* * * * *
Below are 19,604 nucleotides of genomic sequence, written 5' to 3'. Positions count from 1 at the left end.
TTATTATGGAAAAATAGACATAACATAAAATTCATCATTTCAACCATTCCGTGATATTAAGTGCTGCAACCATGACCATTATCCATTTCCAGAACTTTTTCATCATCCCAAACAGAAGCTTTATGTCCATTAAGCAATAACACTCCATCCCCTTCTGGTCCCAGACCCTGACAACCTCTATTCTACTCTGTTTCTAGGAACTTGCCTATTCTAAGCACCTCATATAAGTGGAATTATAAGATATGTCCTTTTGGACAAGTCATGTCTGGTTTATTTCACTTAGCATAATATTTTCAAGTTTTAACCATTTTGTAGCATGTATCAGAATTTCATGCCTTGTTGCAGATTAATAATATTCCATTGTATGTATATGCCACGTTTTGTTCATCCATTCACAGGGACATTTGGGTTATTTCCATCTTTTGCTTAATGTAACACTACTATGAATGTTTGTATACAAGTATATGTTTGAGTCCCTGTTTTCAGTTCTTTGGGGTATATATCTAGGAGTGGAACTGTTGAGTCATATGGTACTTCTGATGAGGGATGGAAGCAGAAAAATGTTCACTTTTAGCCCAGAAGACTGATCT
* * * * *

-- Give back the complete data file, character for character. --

Below are 19,604 nucleotides of genomic sequence, written 5' to 3'. Positions count from 1 at the left end.
TTATTATGGAAAAATAGACATAACATAAAATTCATCATTTCAACCATTCCGTGATATTAAGTGCTGCAACCATGACCATTATCCATTTCCAGAACTTTTTCATCATCCCAAACAGAAGCTTTATGTCCATTAAGCAATAACACTCCATCCCCTTCTGGTCCCAGACCCTGACAACCTCTATTCTACTCTGTTTCTAGGAACTTGCCTATTCTAAGCACCTCATATAAGTGGAATTATAAGATATGTCCTTTTGGACAAGTCATGTCTGGTTTATTTCACTTAGCATAATATTTTCAAGTTTTAACCATTTTGTAGCATGTATCAGAATTTCATGCCTTGTTGCAGATTAATAATATTCCATTGTATGTATATGCCACGTTTTGTTCATCCATTCACAGGGACATTTGGGTTATTTCCATCTTTTGCTTAATGTAACACTACTATGAATGTTTGTATACAAGTATATGTTTGAGTCCCTGTTTTCAGTTCTTTGGGGTATATATCTAGGAGTGGAACTGTTGAGTCATATGGTACTTCTGATGAGGGATGGAAGCAGAAAAATGTTCACTTTTAGCCCAGAAGACTGATCT